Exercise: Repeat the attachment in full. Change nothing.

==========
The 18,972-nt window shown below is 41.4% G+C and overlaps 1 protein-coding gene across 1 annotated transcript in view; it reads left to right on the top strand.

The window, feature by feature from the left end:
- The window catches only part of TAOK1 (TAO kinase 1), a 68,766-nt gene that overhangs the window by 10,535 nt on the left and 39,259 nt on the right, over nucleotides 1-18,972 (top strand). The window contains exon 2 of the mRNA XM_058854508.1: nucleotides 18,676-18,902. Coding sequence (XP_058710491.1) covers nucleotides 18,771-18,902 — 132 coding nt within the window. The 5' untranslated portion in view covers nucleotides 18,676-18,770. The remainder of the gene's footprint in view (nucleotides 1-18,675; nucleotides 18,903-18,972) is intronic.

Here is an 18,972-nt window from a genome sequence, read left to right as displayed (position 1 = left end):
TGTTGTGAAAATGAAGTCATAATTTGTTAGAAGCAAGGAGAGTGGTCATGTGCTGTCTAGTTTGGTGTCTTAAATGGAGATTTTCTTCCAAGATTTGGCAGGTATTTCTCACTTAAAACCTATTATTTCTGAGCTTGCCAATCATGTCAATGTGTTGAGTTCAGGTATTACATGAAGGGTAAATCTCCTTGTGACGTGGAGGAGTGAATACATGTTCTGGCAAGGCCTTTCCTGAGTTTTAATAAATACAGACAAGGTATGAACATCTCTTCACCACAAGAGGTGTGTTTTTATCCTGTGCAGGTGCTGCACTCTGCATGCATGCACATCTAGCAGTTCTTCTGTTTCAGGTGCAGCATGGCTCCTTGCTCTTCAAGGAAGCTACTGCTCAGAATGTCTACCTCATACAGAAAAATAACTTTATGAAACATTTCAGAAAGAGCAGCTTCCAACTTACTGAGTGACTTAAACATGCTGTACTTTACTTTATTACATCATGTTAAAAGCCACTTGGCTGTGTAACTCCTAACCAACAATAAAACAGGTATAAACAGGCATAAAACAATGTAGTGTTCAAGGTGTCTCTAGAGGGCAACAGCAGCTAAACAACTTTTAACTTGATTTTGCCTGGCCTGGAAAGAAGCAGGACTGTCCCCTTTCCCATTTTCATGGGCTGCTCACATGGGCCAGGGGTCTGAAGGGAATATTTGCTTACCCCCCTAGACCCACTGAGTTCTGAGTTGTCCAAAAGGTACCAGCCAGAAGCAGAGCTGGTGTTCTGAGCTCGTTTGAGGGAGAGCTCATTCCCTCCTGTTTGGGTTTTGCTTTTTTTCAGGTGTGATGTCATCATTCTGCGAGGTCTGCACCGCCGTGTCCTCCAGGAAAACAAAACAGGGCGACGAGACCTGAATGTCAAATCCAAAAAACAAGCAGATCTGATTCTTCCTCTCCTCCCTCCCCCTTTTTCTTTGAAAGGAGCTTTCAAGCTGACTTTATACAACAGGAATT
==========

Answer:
The 18,972-nt window shown below is 41.4% G+C and overlaps 1 protein-coding gene across 1 annotated transcript in view; it reads left to right on the top strand.

The window, feature by feature from the left end:
- The window catches only part of TAOK1 (TAO kinase 1), a 68,766-nt gene that overhangs the window by 10,535 nt on the left and 39,259 nt on the right, over nucleotides 1-18,972 (top strand). The window contains exon 2 of the mRNA XM_058854508.1: nucleotides 18,676-18,902. Coding sequence (XP_058710491.1) covers nucleotides 18,771-18,902 — 132 coding nt within the window. The 5' untranslated portion in view covers nucleotides 18,676-18,770. The remainder of the gene's footprint in view (nucleotides 1-18,675; nucleotides 18,903-18,972) is intronic.

Here is an 18,972-nt window from a genome sequence, read left to right as displayed (position 1 = left end):
TGTTGTGAAAATGAAGTCATAATTTGTTAGAAGCAAGGAGAGTGGTCATGTGCTGTCTAGTTTGGTGTCTTAAATGGAGATTTTCTTCCAAGATTTGGCAGGTATTTCTCACTTAAAACCTATTATTTCTGAGCTTGCCAATCATGTCAATGTGTTGAGTTCAGGTATTACATGAAGGGTAAATCTCCTTGTGACGTGGAGGAGTGAATACATGTTCTGGCAAGGCCTTTCCTGAGTTTTAATAAATACAGACAAGGTATGAACATCTCTTCACCACAAGAGGTGTGTTTTTATCCTGTGCAGGTGCTGCACTCTGCATGCATGCACATCTAGCAGTTCTTCTGTTTCAGGTGCAGCATGGCTCCTTGCTCTTCAAGGAAGCTACTGCTCAGAATGTCTACCTCATACAGAAAAATAACTTTATGAAACATTTCAGAAAGAGCAGCTTCCAACTTACTGAGTGACTTAAACATGCTGTACTTTACTTTATTACATCATGTTAAAAGCCACTTGGCTGTGTAACTCCTAACCAACAATAAAACAGGTATAAACAGGCATAAAACAATGTAGTGTTCAAGGTGTCTCTAGAGGGCAACAGCAGCTAAACAACTTTTAACTTGATTTTGCCTGGCCTGGAAAGAAGCAGGACTGTCCCCTTTCCCATTTTCATGGGCTGCTCACATGGGCCAGGGGTCTGAAGGGAATATTTGCTTACCCCCCTAGACCCACTGAGTTCTGAGTTGTCCAAAAGGTACCAGCCAGAAGCAGAGCTGGTGTTCTGAGCTCGTTTGAGGGAGAGCTCATTCCCTCCTGTTTGGGTTTTGCTTTTTTTCAGGTGTGATGTCATCATTCTGCGAGGTCTGCACCGCCGTGTCCTCCAGGAAAACAAAACAGGGCGACGAGACCTGAATGTCAAATCCAAAAAACAAGCAGATCTGATTCTTCCTCTCCTCCCTCCCCCTTTTTCTTTGAAAGGAGCTTTCAAGCTGACTTTATACAACAGGAATT